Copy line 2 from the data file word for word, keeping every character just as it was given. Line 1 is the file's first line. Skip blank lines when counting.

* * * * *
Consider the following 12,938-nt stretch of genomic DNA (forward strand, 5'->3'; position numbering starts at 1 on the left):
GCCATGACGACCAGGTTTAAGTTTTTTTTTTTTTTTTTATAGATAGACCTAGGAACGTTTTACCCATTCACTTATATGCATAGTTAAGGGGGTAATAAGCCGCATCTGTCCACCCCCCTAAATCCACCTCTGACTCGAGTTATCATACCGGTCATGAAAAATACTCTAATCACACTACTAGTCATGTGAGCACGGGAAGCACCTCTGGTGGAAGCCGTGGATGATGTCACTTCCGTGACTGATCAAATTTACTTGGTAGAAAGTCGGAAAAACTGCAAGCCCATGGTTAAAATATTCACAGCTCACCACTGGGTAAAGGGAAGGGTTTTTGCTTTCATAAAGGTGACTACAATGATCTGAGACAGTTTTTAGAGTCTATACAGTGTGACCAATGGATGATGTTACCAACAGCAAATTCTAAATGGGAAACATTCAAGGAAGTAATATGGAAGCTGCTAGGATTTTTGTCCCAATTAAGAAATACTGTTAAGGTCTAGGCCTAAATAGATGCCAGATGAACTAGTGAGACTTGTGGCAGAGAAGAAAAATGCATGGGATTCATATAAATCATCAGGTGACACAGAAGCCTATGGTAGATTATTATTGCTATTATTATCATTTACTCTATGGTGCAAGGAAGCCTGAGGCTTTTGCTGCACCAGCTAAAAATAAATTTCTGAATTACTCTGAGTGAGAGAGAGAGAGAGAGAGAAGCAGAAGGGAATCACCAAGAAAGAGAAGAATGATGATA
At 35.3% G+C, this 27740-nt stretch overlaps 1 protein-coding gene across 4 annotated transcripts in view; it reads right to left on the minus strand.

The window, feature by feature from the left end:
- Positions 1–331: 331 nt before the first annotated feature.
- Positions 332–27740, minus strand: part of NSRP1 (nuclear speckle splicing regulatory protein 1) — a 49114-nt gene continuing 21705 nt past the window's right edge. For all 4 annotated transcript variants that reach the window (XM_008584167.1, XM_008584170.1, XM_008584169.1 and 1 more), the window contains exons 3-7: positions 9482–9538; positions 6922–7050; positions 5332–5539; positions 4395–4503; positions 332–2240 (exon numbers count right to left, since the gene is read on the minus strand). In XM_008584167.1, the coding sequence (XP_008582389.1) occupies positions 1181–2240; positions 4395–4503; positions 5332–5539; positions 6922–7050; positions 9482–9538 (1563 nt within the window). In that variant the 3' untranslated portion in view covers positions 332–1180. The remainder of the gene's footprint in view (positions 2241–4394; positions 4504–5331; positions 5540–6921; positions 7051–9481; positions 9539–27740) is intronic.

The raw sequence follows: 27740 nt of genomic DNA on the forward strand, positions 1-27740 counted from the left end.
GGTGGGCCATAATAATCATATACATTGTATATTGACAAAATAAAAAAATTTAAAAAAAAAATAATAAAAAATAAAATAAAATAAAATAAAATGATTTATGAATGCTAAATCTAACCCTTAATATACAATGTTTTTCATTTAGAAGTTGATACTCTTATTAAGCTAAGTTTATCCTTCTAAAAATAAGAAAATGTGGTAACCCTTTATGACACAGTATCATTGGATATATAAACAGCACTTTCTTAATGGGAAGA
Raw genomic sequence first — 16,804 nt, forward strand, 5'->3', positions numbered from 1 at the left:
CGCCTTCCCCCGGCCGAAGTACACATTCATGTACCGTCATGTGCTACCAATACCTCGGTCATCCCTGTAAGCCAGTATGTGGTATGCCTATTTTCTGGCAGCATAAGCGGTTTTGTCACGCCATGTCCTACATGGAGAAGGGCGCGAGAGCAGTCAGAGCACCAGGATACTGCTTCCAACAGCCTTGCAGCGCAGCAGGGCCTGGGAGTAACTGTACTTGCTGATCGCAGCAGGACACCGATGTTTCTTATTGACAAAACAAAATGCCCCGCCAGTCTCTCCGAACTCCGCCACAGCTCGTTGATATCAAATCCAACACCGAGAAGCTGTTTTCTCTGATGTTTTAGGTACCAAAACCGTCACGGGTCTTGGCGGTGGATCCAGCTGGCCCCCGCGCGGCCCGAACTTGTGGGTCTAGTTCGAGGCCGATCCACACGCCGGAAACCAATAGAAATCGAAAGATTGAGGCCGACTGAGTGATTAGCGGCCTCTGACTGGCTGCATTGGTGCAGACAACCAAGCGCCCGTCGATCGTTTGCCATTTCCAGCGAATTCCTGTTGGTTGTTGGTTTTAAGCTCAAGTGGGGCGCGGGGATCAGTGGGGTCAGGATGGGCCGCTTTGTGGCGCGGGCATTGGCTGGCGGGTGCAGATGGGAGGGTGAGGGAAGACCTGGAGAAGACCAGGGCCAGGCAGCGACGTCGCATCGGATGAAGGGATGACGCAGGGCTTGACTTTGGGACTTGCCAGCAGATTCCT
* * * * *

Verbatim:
GCCATGACGACCAGGTTTAAGTTTTTTTTTTTTTTTTTATAGATAGACCTAGGAACGTTTTACCCATTCACTTATATGCATAGTTAAGGGGGTAATAAGCCGCATCTGTCCACCCCCCTAAATCCACCTCTGACTCGAGTTATCATACCGGTCATGAAAAATACTCTAATCACACTACTAGTCATGTGAGCACGGGAAGCACCTCTGGTGGAAGCCGTGGATGATGTCACTTCCGTGACTGATCAAATTTACTTGGTAGAAAGTCGGAAAAACTGCAAGCCCATGGTTAAAATATTCACAGCTCACCACTGGGTAAAGGGAAGGGTTTTTGCTTTCATAAAGGTGACTACAATGATCTGAGACAGTTTTTAGAGTCTATACAGTGTGACCAATGGATGATGTTACCAACAGCAAATTCTAAATGGGAAACATTCAAGGAAGTAATATGGAAGCTGCTAGGATTTTTGTCCCAATTAAGAAATACTGTTAAGGTCTAGGCCTAAATAGATGCCAGATGAACTAGTGAGACTTGTGGCAGAGAAGAAAAATGCATGGGATTCATATAAATCATCAGGTGACACAGAAGCCTATGGTAGATTATTATTGCTATTATTATCATTTACTCTATGGTGCAAGGAAGCCTGAGGCTTTTGCTGCACCAGCTAAAAATAAATTTCTGAATTACTCTGAGTGAGAGAGAGAGAGAGAGAGAAGCAGAAGGGAATCACCAAGAAAGAGAAGAATGATGATA